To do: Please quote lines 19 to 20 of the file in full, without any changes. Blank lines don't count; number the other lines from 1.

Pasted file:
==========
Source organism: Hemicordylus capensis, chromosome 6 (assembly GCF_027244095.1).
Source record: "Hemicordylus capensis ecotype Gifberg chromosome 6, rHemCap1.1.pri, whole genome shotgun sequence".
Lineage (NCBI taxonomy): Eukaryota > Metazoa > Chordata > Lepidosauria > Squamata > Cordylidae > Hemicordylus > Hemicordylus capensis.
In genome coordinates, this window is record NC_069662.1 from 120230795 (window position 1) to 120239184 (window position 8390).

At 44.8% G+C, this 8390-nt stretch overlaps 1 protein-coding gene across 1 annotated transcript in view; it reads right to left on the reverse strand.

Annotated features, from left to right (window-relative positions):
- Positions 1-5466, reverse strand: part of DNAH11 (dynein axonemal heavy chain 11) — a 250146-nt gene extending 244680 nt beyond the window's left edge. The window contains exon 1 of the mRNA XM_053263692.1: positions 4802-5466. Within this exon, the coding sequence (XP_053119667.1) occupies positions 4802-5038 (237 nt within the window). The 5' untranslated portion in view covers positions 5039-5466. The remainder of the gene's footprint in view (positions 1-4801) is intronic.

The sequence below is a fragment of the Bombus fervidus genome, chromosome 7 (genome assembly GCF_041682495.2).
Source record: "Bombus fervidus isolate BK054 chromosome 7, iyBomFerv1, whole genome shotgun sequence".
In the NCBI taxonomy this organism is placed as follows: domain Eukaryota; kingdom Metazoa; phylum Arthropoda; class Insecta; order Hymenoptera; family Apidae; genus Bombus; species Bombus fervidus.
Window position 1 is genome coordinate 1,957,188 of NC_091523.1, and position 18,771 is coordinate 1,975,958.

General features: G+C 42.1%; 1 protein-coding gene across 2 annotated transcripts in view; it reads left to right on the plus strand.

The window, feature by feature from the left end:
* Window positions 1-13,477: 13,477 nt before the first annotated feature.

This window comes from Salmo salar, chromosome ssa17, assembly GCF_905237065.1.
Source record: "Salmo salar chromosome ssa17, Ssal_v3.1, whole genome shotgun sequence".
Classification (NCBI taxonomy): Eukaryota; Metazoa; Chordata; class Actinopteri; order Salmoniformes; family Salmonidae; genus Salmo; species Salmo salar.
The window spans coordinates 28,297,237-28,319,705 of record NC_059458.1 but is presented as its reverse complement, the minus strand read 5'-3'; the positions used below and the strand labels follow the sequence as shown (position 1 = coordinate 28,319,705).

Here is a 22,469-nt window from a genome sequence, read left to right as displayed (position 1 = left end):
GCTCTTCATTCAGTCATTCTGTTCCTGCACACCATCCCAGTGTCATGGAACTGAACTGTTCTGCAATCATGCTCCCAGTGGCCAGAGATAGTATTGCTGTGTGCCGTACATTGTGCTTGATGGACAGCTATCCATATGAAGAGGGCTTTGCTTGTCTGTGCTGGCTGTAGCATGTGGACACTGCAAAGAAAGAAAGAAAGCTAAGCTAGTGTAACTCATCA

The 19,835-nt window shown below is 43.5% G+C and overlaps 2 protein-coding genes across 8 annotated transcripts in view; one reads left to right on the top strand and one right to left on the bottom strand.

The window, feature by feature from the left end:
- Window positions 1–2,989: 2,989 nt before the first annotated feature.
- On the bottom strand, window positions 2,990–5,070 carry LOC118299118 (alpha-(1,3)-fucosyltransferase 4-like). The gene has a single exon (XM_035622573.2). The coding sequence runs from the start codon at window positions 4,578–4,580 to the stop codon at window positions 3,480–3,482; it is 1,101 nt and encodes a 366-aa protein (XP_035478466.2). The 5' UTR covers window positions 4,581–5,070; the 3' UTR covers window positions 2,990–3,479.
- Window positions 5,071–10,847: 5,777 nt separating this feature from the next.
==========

Here is a 22,469-nt window from a genome sequence, read left to right as displayed (position 1 = left end):
GCTCTTCATTCAGTCATTCTGTTCCTGCACACCATCCCAGTGTCATGGAACTGAACTGTTCTGCAATCATGCTCCCAGTGGCCAGAGATAGTATTGCTGTGTGCCGTACATTGTGCTTGATGGACAGCTATCCATATGAAGAGGGCTTTGCTTGTCTGTGCTGGCTGTAGCATGTGGACACTGCAAAGAAAGAAAGAAAGCTAAGCTAGTGTAACTCATCA